Originally published in Blakes Bulletin on Litigation and International Trade, July 2007
On June 5, 2007, the Federal Court of Appeal refused to interfere with a decision of the Canadian International Trade Tribunal (CITT) and, in so doing, recognized a high degree of deference toward the CITT in dealing with complaints of injury caused by subsidized and dumped imports.
The case originated in allegations by Canadian corn producers to the Canadian Border Services Agency that dumped and subsidized U.S. corn was causing injury to the domestic corn production industry in Canada. At the CITT hearing that followed, those allegations were denied by various parties, including food and beverage manufacturers, ethanol producers, Canadian pig farmers and other consumers of U.S. corn. Following a fact-intensive hearing, the CITT determined that the allegations of injury had not been proven. More particularly, the CITT found that any injury to the Canadian corn industry was essentially attributable to the appreciation of the Canadian dollar and other factors unrelated to imports of U.S. corn.
The Canadian corn growers challenged the CITT decision by way of an application for judicial review. Among other things, the applicants argued that the CITT had failed to consider various factors relating to price effects and other indicators of injury set out in the Special Import Measures Act, R.S.C. 1985, c. S-15. The applicants also asserted certain errors of natural justice, including an allegation that the CITT based its decision on a concept that had not been argued by the parties, namely, a widening price gap between lower-priced Canadian corn and higher-priced U.S. corn.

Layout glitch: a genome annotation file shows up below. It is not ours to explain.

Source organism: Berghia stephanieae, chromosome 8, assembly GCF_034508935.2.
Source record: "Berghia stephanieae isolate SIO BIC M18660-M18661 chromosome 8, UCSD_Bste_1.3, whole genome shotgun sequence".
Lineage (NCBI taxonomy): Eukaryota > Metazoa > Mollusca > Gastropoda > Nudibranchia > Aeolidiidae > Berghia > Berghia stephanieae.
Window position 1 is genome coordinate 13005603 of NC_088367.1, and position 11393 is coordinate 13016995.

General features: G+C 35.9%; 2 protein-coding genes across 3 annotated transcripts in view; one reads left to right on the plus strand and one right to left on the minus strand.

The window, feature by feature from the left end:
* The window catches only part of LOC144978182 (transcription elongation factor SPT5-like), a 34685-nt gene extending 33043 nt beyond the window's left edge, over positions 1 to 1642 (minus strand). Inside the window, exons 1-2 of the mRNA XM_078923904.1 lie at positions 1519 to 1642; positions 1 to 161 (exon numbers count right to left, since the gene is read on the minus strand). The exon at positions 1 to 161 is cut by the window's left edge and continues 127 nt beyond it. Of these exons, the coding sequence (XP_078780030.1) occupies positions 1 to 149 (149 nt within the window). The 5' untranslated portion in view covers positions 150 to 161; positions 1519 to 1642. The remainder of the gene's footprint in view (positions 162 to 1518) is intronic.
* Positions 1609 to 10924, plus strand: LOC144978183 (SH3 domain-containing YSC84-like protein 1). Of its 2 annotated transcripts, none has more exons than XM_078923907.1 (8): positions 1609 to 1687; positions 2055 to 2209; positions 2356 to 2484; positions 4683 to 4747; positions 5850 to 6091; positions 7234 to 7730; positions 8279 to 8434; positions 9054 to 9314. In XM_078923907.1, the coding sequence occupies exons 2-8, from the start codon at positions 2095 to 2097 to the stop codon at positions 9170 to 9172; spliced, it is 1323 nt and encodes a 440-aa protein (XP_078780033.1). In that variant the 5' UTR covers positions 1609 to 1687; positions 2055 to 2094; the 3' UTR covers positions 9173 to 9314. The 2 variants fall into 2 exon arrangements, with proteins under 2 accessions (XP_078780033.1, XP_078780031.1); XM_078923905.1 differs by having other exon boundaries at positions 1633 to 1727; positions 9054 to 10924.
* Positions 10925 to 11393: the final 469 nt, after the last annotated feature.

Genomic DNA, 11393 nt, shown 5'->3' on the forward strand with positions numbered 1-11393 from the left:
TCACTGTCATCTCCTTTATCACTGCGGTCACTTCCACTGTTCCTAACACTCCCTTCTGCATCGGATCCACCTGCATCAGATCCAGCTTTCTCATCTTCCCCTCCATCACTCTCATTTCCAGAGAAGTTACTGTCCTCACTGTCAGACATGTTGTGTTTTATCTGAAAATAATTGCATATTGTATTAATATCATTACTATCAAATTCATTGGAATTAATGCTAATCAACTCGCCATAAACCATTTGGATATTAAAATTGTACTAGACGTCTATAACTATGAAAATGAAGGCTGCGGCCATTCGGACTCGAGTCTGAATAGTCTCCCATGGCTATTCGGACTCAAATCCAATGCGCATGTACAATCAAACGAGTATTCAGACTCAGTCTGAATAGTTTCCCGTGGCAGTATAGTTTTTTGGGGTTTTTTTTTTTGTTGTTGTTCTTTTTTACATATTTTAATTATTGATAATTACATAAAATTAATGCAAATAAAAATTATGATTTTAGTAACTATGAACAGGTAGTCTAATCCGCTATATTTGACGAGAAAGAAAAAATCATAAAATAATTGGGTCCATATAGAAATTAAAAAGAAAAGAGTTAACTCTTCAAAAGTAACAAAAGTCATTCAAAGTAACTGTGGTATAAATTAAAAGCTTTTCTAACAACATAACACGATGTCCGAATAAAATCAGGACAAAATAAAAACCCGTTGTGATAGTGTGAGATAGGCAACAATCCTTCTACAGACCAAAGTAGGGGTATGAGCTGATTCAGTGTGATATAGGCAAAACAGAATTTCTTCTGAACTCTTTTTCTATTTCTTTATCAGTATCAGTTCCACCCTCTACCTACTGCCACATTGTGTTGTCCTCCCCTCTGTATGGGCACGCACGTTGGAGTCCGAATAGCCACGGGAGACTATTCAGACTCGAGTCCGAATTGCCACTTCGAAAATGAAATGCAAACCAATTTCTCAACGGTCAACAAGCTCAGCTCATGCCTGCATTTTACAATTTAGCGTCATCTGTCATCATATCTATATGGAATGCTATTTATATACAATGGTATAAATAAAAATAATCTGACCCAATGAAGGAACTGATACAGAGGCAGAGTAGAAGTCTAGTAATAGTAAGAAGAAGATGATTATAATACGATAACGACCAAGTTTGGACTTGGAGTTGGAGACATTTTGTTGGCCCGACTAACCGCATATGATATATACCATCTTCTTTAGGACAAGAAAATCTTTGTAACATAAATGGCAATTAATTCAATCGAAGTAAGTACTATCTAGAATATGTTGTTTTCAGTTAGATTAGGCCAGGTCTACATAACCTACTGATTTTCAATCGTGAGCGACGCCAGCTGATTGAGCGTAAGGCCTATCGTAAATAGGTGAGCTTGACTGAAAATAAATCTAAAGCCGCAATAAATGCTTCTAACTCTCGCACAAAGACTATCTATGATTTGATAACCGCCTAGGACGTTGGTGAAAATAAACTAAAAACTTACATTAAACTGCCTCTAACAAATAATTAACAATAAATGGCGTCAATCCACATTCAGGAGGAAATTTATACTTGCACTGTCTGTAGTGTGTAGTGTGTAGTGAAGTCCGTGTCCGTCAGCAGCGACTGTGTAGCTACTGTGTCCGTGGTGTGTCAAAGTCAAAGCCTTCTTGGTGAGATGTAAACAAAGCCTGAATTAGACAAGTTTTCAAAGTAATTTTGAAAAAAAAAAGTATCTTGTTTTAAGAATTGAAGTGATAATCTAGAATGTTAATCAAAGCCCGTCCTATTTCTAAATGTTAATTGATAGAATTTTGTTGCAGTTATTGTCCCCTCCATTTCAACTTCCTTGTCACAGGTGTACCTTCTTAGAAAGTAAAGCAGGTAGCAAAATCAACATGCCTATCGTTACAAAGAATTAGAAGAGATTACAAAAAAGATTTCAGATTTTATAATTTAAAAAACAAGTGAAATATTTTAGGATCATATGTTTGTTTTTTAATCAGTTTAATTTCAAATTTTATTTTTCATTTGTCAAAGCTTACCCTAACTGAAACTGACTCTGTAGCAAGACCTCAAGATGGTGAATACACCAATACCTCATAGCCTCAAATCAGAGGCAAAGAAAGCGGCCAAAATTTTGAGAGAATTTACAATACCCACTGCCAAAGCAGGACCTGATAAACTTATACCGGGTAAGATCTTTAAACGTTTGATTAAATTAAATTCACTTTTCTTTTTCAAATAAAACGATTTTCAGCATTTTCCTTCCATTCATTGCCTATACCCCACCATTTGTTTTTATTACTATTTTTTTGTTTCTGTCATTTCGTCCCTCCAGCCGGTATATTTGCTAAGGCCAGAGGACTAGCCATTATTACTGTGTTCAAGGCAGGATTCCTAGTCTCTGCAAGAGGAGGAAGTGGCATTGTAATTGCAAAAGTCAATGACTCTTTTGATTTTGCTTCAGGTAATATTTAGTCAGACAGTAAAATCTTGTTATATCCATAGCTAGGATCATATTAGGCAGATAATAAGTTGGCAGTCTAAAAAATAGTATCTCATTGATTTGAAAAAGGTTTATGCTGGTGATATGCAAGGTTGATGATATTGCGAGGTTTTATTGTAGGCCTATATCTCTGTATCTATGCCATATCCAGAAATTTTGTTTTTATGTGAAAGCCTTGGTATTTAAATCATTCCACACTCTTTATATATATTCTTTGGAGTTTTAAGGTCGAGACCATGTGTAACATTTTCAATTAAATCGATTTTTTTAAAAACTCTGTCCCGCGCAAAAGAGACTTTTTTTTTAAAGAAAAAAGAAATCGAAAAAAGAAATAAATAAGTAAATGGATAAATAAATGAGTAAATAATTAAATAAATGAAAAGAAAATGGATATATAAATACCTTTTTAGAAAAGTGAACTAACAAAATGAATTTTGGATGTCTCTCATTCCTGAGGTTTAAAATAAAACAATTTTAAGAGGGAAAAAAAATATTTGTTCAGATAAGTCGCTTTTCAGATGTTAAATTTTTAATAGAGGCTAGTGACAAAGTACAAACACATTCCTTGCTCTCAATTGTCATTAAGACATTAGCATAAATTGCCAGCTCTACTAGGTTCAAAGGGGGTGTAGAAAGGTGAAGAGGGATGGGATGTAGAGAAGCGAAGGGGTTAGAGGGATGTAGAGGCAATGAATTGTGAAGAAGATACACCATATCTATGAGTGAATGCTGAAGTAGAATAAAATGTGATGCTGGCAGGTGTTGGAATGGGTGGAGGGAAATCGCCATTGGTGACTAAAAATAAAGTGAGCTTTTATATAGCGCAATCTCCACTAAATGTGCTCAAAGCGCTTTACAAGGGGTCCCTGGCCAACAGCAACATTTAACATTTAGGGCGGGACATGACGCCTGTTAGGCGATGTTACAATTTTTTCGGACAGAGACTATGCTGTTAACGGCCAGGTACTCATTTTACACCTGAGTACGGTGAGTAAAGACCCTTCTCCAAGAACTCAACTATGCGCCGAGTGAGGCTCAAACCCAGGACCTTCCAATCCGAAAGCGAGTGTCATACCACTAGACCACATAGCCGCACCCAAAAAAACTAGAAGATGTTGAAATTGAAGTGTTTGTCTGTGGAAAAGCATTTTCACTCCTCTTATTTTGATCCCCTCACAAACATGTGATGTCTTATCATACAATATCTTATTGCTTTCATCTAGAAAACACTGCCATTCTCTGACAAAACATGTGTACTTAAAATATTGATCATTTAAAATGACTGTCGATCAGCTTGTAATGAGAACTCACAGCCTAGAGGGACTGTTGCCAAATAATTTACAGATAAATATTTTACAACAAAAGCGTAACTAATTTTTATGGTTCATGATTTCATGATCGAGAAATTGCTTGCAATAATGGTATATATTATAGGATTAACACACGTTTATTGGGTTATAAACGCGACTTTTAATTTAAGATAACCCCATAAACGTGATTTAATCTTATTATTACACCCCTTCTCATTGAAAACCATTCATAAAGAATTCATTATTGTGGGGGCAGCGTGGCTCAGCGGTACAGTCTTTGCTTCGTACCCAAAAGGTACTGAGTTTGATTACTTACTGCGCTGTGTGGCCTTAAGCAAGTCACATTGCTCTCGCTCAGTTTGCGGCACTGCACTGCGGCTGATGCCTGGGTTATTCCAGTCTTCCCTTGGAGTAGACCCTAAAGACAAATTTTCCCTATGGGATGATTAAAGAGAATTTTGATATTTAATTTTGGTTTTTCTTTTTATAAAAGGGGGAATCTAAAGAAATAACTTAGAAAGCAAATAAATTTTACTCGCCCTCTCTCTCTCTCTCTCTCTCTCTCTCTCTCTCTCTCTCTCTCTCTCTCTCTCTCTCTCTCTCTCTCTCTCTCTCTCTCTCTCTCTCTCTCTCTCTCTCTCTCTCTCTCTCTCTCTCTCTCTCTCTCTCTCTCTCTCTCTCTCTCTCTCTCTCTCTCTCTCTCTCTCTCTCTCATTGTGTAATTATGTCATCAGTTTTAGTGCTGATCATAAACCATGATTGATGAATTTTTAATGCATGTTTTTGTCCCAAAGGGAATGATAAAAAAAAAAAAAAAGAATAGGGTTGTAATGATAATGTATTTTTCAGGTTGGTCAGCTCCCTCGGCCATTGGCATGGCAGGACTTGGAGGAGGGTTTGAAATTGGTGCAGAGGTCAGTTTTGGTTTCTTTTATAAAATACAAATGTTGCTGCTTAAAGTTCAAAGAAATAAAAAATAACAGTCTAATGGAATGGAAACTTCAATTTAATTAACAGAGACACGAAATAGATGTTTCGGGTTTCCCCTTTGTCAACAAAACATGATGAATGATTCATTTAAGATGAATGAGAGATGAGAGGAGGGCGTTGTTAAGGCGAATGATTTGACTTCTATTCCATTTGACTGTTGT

In a unanimous decision rendered from the bench, Chief Justice Jean Richard of the Federal Court of Appeal dismissed the application (Justices Nadon and Sexton concurring). The Court found that the CITT was acting within its jurisdiction and expertise as a specialized tribunal, and that the question of the relationship between subsidies, dumping and injury was "quintessentially one of fact". Further, the CITT was entitled to consider all information relevant to its inquiry, including the concept of a widening price gap that was found to have been part of the evidentiary record before the tribunal. Consequently, the Court found no breach of natural justice or other reviewable error.
Blakes was counsel to the Office of the United States Trade Representative before the Federal Court of Appeal. The Blakes team was comprised of Cliff Sosnow, Brad Berg, Roy Millen and Elysia Van Zeyl.
The Corn Growers decision is a strong indication that parties to CITT proceedings are wise to invest early in gathering facts, obtaining expert advice and building an extensive evidentiary record at the CITT hearing. Because courts will generally grant a high degree of deference to the CITT as a specialized tribunal with expertise in international trade matters, the opportunities to interfere later with fact-based decisions by the CITT will likely be slim. Waiting for the judicial review before taking the case seriously may be too late.
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